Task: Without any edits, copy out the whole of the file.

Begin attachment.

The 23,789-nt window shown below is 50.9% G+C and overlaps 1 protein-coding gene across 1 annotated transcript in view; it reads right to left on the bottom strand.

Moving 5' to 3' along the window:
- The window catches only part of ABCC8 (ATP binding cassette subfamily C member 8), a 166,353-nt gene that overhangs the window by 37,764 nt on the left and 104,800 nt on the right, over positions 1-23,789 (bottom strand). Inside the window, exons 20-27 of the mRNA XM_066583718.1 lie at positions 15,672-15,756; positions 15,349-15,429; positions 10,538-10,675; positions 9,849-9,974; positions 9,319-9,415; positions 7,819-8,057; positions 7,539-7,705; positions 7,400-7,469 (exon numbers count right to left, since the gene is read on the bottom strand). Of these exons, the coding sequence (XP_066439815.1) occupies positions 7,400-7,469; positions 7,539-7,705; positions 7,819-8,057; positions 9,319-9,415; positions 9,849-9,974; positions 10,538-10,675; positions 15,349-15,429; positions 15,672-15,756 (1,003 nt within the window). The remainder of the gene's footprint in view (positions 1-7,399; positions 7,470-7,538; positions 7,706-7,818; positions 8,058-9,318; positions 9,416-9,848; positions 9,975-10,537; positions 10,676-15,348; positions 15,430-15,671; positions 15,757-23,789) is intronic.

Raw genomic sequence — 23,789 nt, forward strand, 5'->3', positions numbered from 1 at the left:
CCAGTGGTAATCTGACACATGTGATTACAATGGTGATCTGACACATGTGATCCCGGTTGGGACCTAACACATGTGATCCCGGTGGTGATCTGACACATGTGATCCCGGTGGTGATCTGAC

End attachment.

The 23,789-nt window shown below is 50.9% G+C and overlaps 1 protein-coding gene across 1 annotated transcript in view; it reads right to left on the bottom strand.

Moving 5' to 3' along the window:
- The window catches only part of ABCC8 (ATP binding cassette subfamily C member 8), a 166,353-nt gene that overhangs the window by 37,764 nt on the left and 104,800 nt on the right, over positions 1-23,789 (bottom strand). Inside the window, exons 20-27 of the mRNA XM_066583718.1 lie at positions 15,672-15,756; positions 15,349-15,429; positions 10,538-10,675; positions 9,849-9,974; positions 9,319-9,415; positions 7,819-8,057; positions 7,539-7,705; positions 7,400-7,469 (exon numbers count right to left, since the gene is read on the bottom strand). Of these exons, the coding sequence (XP_066439815.1) occupies positions 7,400-7,469; positions 7,539-7,705; positions 7,819-8,057; positions 9,319-9,415; positions 9,849-9,974; positions 10,538-10,675; positions 15,349-15,429; positions 15,672-15,756 (1,003 nt within the window). The remainder of the gene's footprint in view (positions 1-7,399; positions 7,470-7,538; positions 7,706-7,818; positions 8,058-9,318; positions 9,416-9,848; positions 9,975-10,537; positions 10,676-15,348; positions 15,430-15,671; positions 15,757-23,789) is intronic.

Raw genomic sequence — 23,789 nt, forward strand, 5'->3', positions numbered from 1 at the left:
CCAGTGGTAATCTGACACATGTGATTACAATGGTGATCTGACACATGTGATCCCGGTTGGGACCTAACACATGTGATCCCGGTGGTGATCTGACACATGTGATCCCGGTGGTGATCTGAC